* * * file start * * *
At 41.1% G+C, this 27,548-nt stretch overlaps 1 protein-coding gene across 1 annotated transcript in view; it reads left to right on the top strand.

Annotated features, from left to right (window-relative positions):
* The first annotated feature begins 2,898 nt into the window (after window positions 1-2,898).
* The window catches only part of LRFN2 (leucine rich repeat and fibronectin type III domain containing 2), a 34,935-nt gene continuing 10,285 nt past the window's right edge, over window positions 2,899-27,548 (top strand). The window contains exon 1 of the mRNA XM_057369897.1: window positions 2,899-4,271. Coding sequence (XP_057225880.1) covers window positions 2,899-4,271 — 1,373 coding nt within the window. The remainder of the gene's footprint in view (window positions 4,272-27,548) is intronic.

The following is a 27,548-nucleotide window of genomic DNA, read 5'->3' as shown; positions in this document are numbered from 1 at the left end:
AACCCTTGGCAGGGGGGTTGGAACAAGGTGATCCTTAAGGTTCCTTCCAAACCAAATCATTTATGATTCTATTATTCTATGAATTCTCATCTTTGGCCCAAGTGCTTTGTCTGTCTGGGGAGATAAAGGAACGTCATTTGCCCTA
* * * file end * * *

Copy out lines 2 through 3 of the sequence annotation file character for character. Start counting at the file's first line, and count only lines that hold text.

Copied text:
Annotated features, from left to right (window-relative positions):
* The first annotated feature begins 2,898 nt into the window (after window positions 1-2,898).